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[Image: Getty Images]

We tend to think of autonomous vehicles largely in terms of their technical challenges. But in a talk at the Frontiers in Optics meeting in Washington, D.C., Ira Moskowitz, the director of advanced-manufacturing programs with the Innovation Institute at the Massachusetts Technology Collaborative, USA, focused on another, less-well-known side of the challenge.

In addition to its formidable technical requirements, explained Moskowtiz, the self-driving-car revolution will create new and highly complex supply chains and new educational and workforce needs. Together, he suggested, those developments will present “huge challenges.” And that’s especially true for the photonic integrated circuits (PICs) that will drive some of the new vehicles’ core functionalities.

Lidar PICs: Autonomous-vehicle linchpin

Moskowitz zeroed in on one particular PIC component that will constitute a linchpin of practical self-driving cars: lidar. PIC-based lidars are still under intensive prototyping and development, and not quite ready for prime time. But when perfected, they’ll be orders of magnitude smaller and cheaper than the clunky mechanical lidars familiar from early autonomous-vehicle experiments such as Google’s self-driving car. Getting to that level of integration and cost savings, Moskowitz maintained, will be essential for making autonomous vehicles practical.

“Until we have these kinds of integrated photonic devices,” he said, “we really can’t enable this autonomous-vehicle revolution.” Focusing on lidar also makes sense, Moskowitz added, because automobiles today, which bristle with cameras and sensors, already include most of the other photonic components that, in one way or another, will end up in autonomous vehicles. Practical, integrated lidar is the missing link.

Byzantine supply chain

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Ira Moskowitz at FiO 2017.

So what does it take to build a sustainable manufacturing ecosystem for lidar PICs? Quite a bit, it turns out. For starters, Moskowitz sketched out a byzantine supply chain involving multiple overlapping stages stretching from design through wafer fabrication, testing, probing, assembly and packaging into subsystems and finished products for use by the autonomous-vehicle industry—which, he said will likely prove to be “the most challenging customer base you could ever imagine having to ship into.”

“This is a very complicated supply chain,” said Moskowtiz, “for some of the most complicated devices I’ve ever seen.” Muddying the waters still further, many of that complex chain’s moving parts—both technical elements such as design tools and intricate processes for aligning lasers on the chip, and business logic such as subcontracting relationships and factory support services—aren’t yet in place, and are being developed in some sense on the fly. “It’s a very complex situation,” he said.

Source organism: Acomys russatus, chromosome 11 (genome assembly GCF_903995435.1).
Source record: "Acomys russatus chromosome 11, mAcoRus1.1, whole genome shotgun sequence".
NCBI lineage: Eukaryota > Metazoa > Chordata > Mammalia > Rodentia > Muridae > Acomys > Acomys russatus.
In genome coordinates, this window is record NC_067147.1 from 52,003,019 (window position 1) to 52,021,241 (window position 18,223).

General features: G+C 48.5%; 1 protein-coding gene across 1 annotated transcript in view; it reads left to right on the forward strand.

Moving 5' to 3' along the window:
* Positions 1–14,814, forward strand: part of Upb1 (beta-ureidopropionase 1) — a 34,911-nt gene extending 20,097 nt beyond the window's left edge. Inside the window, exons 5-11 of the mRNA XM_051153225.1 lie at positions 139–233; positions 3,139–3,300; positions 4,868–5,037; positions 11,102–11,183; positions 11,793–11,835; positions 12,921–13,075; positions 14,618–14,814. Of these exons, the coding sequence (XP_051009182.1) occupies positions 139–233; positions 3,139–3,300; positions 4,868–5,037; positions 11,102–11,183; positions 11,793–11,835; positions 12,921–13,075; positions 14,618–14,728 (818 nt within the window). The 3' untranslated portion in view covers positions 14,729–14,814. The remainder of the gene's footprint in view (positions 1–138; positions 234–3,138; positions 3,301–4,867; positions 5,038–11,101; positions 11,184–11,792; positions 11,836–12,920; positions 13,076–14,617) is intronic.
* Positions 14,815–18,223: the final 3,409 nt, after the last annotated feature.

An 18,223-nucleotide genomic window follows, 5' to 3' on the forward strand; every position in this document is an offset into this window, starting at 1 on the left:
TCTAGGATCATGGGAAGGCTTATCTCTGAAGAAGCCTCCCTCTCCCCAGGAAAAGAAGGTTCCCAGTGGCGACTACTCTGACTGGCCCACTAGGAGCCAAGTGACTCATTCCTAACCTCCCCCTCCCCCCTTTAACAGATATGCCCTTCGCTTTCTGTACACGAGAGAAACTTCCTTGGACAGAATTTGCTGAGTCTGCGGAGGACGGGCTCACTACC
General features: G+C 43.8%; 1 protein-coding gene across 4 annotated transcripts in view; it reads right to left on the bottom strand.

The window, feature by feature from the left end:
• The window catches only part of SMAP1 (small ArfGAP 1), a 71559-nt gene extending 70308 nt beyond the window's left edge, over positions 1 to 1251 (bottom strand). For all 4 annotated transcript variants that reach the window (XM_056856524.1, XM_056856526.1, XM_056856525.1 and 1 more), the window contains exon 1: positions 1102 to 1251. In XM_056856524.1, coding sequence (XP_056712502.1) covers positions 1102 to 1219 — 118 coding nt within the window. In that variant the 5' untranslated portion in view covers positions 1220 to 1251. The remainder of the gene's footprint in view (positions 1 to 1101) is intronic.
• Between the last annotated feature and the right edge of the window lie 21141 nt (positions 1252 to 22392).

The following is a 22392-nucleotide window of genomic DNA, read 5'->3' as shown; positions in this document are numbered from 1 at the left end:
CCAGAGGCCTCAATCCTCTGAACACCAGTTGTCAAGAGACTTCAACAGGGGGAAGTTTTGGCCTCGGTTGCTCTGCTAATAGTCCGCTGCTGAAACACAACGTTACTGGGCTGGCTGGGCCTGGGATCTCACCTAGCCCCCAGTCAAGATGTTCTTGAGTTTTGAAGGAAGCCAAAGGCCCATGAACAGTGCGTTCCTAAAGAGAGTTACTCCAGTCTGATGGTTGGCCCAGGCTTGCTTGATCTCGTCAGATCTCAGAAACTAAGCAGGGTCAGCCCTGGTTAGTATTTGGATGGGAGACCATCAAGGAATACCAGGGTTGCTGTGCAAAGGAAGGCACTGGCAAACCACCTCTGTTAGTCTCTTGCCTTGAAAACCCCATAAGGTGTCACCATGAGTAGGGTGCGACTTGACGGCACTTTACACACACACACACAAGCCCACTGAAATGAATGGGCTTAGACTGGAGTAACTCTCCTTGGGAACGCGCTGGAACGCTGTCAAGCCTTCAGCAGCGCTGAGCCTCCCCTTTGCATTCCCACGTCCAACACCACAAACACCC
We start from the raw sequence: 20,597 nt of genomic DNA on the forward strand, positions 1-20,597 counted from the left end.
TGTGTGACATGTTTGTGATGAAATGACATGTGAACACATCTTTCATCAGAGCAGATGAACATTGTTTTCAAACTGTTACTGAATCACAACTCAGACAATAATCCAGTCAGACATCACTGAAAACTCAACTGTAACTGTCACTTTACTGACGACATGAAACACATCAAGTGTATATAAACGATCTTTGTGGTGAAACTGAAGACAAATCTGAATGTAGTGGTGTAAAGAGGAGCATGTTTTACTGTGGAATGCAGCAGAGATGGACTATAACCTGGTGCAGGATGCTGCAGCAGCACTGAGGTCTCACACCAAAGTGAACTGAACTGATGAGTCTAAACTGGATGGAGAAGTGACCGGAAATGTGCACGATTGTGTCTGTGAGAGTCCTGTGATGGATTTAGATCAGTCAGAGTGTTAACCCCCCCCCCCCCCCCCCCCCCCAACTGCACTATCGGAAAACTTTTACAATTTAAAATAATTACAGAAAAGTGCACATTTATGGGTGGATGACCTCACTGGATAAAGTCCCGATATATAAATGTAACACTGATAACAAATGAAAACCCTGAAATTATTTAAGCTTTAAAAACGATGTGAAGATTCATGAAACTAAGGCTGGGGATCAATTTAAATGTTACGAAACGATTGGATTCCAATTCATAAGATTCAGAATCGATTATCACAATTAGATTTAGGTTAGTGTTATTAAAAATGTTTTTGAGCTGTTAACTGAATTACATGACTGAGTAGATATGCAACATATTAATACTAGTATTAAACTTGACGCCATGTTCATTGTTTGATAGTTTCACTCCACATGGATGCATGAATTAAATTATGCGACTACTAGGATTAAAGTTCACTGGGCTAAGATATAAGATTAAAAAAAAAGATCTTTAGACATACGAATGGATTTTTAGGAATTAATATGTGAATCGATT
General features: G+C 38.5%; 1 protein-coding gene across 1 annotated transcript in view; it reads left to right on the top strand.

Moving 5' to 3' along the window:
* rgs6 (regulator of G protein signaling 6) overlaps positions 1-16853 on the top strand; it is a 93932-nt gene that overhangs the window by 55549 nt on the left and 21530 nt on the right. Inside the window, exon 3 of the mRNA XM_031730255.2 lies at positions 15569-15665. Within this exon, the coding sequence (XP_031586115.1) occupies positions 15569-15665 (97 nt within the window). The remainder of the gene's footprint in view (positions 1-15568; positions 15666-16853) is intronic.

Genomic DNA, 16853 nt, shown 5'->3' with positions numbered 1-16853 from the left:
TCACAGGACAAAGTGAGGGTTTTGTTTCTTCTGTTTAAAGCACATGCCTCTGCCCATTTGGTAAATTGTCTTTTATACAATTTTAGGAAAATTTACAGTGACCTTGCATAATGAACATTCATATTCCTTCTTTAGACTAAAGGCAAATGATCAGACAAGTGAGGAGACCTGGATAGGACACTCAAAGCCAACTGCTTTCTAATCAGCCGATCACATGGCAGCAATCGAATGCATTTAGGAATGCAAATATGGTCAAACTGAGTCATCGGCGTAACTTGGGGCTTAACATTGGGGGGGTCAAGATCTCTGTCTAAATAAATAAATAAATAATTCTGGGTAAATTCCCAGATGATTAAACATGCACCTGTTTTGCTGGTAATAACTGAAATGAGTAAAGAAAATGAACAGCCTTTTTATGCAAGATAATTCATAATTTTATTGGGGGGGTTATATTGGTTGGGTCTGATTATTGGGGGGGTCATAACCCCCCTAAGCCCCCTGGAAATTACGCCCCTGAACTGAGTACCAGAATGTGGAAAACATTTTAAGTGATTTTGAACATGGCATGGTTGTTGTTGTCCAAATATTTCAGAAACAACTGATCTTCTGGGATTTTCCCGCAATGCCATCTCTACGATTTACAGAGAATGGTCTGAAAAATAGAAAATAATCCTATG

Zero defect tolerance

Moskowitz also called attention to “the talent side,” and how the drive for autonomous vehicles is creating new requirements for workforce education and training. Automobile manufacturers, he observed, are ramping up to hire literally thousands of employees to support autonomous-vehicle development. “The problem is finding the people to go into those jobs,” Moskowtiz said. And that quandary could prove one of the biggest obstacles to sustainable PIC manufacturing for self-driving cars.

The reason, Moskowitz explained, are the new skill sets that serving this unusual industry segment will require. For safety reasons, auto companies purchasing lidar PICs will demand literally perfect devices, with zero defect tolerance—a mandate that will in turn mean learning new approaches to defect modification and more sophisticated analytics than the current workforce may be accustomed to. The car industry also expects 100 percent on-time delivery and ongoing, steady component-cost reductions, year in and year out.

All of this, Moskowitz says, will boost the overall education and specialization requirements for autonomous-vehicle workers across the board, from technicians (who may find that two-year degrees are no longer sufficient) to Ph.D.s. And the autonomous-vehicle revolution will also require “an entire army of I.T. and cybersecurity folks.”

“Robots on four wheels”

Ultimately, said Moskowitz, these complications—coupled with the need for photonic components to interact with other subsystems and trends such as artificial intelligence, smart cities and the Internet of Things—will call for a new production ecosystem. Such an ecosystem, he suggested, needs to look at autonomous vehicles as “robots on four wheels,” and to expand to domains well beyond the PIC fab.

He suggested that public agencies such as his organization, the Massachusetts Technology Collaborative, and public-private partnerships such as AIM Photonics could help the process of building such an ecosystem, given the inherently cross-cutting technology domain inhabited by autonomous vehicles. “It’s not simply photonics,” said Moskowitz. “It’s also software, automation, robotics, smart cities, mass transit and regulation.”